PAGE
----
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Olympic Green Archery Field

A bit like the sailors at currently windless Qingdao, Britain's medal tally has hit the doldrums over the last couple of days.

There was concern this first week was going to be slow, and to be honest, so it has proved.

Apart from the swimmers, who've had a great Olympics, and the cycling team who will undoubtedly be Britain's biggest providers, there's been disappointment elsewhere.

Nothing out of judo, diving, badminton, tennis, shooting - and now archery, where I've been spending my time over the last few days.

Archery had a target of two medals, and managed only a 4th place in the women's team event.

Let's add some context to that.


Continue reading "Coping with the slings and arrows of outrageous fortune"

Recent entries

Storms caused havoc for a while at the Olympics today. Rain, wind, thunder and lightning swept through Beijing and Shunyi again - turning Olympic fans into pixies as they snapped up cheap plastic macs (price: five yuan = 40p) to protect them from the elements.

Apparently the parents of Aberdonian David Florence, who won a rare canoeing silver earlier in the week, were close to a lightning strike at the Great Wall and as a result were checked over by the British Olympic Association's medical team - but thankfully found to be uninjured.

Back in Olympic Green, it looked like a Smurf convention was in full swing as thousands of Chinese tried to make the best of it (macs come in blue, white, yellow and pink and quickly sold out).

Presenters John Inverdale and Sir Steve Redgrave managed to find a pair however, as they broadcast live from the rowing lake at Shunyi, which was worst-hit by the weather, causing chuckles from those who watched them on TV.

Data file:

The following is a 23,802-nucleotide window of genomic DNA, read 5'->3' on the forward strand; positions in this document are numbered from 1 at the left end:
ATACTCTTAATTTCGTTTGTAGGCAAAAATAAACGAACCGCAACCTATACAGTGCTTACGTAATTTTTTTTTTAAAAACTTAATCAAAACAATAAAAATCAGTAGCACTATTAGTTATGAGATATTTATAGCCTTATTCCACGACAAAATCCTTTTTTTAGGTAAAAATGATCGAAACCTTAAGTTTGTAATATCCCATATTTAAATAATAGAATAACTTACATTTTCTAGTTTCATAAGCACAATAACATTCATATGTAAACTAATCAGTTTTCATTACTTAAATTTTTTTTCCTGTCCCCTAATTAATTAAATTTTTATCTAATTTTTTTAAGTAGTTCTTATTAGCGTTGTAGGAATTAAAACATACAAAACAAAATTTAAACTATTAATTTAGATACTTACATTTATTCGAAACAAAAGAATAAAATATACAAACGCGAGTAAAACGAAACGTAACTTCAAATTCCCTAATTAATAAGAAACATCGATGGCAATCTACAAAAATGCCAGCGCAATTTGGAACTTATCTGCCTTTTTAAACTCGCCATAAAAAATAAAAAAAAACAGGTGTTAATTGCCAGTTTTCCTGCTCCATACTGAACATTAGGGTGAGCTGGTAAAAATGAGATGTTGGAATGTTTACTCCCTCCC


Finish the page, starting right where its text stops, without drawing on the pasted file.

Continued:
Continue reading "Storms bring out the Smurfs"

Remember Vanderlei de Lima in Athens? He was leading the marathon until a spectator jumped out into his path.

The IOC later gave him the Pierre de Coubertin medal for showing the spirit of the Oympics.

I know I maybe getting ahead of myself, but I know who my choice for that award would be this time round.

I went to see Georgia's Nino Salukvadze taking part in the the women's 10m air pistol. And while her country is in a state of conflict with Russia, she managed to win bronze.

Continue reading "Georgian and Russian athletes share emotional embrace"

Beijing Shooting Range Hall

The great Chinese party is well and truly underway, but at the shooting range this morning it felt like it had been thoroughly pooped.

After the most lavish Opening Ceremony ever staged, the home nation planned to be celebrating the first gold medal of the games by half way through the first morning.

Du Li did it in Athens - could she do it in Beijing too?

The crowd of slightly bleary-eyed Chinese journalists who joined me on the 7.10am media bus to Shijingshan full expected her to be celebrating a successful defence of her title in the 10m air rifle by around 10.50am.

The fans pouring into the venue were all waving red flags with yellow stars on.